Design Shines at Langley’s Zetter Place
January 20th, 2017
This article Zetter Place merges country living with an ‘urban esthetic’ by Mary Frances Hill was originally published in The Province on January 19, 2017.
Where: 8520 204th Street, Langley
What: 82 townhomes at Yorkson Creek, Langley
Residence sizes and prices: 1,232 — 1,978 square feet from $419,900 for A plan (two-bed-plus-den); from $489,900 for C plan (three-bed with side-by-side garage); from $599,900 for B plan (four-bed)
Developer and builder: Lanstone Homes
Sales centre: 8520 204th Street, Langley
Hours: noon — 5 p.m., Sat — Thurs
For Lisa Hansen, working on a small scale can make a big difference in creativity and design.
Hansen, an interior designer with Area3 Design, says she relishes working with boutique designers like Lanstone Homes, the developer behind Langley’s new Zetter Place community. Spared from the lumbering bureaucracies that can plague much larger companies, designers who consult with boutique developers often find that their creative ideas are heard, respected and embraced.
“We love working with boutique–style developers for various reasons,” says Hansen, who led the interior work for Zetter Place’s two display townhomes.
“They are often more open to creative ideas brought forward and the chain of command is smaller. The communication is easier throughout the project.”
That ease of communication certainly helped Hansen and her team bring their esthetic and creativity to the fore at the Zetter Place display homes.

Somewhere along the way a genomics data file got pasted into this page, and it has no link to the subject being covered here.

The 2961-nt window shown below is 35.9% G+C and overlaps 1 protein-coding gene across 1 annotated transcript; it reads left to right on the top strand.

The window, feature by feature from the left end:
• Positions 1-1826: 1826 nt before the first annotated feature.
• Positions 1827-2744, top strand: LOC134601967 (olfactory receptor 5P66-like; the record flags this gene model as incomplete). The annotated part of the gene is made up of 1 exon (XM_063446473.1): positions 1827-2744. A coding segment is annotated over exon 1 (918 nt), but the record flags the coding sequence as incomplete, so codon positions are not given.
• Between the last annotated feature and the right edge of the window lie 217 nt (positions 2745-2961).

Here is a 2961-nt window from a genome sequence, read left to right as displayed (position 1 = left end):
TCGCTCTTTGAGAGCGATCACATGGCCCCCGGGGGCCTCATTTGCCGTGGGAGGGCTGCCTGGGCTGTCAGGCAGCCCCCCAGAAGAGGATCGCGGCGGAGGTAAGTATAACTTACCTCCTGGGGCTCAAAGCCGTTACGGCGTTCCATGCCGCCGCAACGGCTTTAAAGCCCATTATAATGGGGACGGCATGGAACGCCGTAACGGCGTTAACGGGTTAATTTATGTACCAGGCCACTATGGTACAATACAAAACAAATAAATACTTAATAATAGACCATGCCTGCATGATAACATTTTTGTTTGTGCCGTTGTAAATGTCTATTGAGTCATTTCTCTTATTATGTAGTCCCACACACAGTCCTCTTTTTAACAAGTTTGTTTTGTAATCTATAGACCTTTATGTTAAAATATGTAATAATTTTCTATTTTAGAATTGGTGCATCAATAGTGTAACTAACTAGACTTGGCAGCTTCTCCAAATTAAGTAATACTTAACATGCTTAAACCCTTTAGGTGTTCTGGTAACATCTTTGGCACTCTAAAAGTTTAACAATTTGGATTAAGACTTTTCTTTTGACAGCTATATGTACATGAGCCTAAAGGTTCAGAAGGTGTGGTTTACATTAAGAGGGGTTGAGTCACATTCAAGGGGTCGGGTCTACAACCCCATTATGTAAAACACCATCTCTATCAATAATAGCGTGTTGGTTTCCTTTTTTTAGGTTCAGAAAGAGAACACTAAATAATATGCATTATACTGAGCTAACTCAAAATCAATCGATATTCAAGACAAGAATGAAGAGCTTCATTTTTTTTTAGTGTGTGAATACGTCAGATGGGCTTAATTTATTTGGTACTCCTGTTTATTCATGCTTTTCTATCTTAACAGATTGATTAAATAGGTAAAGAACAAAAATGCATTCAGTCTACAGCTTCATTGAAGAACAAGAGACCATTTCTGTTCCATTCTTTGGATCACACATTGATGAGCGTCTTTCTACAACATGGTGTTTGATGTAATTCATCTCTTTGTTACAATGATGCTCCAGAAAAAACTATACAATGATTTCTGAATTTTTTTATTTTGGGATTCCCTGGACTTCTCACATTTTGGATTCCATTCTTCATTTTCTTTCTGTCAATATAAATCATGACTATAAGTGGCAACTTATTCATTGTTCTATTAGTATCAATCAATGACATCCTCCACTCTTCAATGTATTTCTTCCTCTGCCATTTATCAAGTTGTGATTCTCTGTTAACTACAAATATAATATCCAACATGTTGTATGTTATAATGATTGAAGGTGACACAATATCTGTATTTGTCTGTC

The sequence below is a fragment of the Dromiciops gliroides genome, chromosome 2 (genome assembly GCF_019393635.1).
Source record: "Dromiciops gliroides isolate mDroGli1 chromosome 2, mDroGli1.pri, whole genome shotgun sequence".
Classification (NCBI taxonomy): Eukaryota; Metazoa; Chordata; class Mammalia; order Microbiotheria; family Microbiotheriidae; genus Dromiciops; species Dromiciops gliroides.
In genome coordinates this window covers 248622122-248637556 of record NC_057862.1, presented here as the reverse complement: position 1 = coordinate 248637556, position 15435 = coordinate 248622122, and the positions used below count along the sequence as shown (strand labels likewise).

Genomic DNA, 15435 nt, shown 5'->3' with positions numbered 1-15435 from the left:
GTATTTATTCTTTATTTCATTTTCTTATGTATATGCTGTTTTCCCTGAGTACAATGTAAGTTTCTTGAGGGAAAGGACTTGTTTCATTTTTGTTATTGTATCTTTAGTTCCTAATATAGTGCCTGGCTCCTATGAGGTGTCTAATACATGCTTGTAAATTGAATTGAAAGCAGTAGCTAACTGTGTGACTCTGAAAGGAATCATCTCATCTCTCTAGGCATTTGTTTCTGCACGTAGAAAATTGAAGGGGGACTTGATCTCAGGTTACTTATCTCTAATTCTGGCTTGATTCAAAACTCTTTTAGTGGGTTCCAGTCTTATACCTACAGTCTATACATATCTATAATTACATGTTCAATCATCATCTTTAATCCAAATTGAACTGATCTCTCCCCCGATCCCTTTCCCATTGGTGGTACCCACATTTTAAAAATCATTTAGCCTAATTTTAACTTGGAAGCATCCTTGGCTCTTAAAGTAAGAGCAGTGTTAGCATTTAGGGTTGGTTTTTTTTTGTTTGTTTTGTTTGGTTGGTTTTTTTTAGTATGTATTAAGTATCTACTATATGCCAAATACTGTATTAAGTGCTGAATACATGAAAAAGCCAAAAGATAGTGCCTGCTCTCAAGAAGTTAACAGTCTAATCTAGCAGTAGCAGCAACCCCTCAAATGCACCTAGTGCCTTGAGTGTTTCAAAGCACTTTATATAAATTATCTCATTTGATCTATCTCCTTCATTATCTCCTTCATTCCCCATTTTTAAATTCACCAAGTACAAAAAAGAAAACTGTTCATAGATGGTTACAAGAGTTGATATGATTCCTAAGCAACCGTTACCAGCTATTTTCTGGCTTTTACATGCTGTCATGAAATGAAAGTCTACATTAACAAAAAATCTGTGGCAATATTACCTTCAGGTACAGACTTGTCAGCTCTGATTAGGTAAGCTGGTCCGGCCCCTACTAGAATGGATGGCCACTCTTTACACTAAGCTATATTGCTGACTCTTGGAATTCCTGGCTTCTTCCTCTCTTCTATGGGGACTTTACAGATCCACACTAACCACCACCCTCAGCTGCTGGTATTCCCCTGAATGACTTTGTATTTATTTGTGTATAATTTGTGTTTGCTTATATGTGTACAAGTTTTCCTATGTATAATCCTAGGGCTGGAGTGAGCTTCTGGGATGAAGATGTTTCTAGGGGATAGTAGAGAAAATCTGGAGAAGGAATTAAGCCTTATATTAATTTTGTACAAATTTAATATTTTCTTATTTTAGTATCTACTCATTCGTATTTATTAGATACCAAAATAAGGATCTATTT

One of the first ideas Hansen entertained for the spaces focused on the background of the buyers. Many come from Vancouver, where they may be priced out of the market, and although they’re attracted to the bucolic beauty around Langley’s Yorkson Creek, they still prefer to live within what Hansen calls the “urban esthetic” as far as finishes and interior décor are concerned. So she says combining modern design with the homes’ relatively rural surroundings was a must. At Zetter Place, Area3 Design proves that country living doesn’t have to dictate a traditional or rustic interior.
The bright white kitchen, for instance, is contemporary design defined: a model of clean crisp angles that sets the tone for the rest of the space.
“I think for years the assumption was that if you lived in the suburbs then you only liked traditional,” says Hansen.
“With the cost of real estate, a lot of people are choosing to move away from the city for monetary reasons, but we believe they still like the urban esthetic as long as it provides a welcoming and warm ambience.”
Hansen is partial to black as an accent shade, and she uses it throughout the display homes. In one townhome, she sets off the light wood and white walls with black seating in the kitchen, dining and living rooms and with a coffee table and bold artwork. One bathroom boasts two black walls in contrast to a bright white vanity. She predicts that black’s versatility will continue to inspire professionals and homeowners for some time to come.
“This colour is fun to play with as it can be very masculine, fashionable, edgy, traditional, or modern, and it all depends on how you use it.
“A homeowner can play with this shade by adding some flatware to the dining table, picture frames or accents in their space.”
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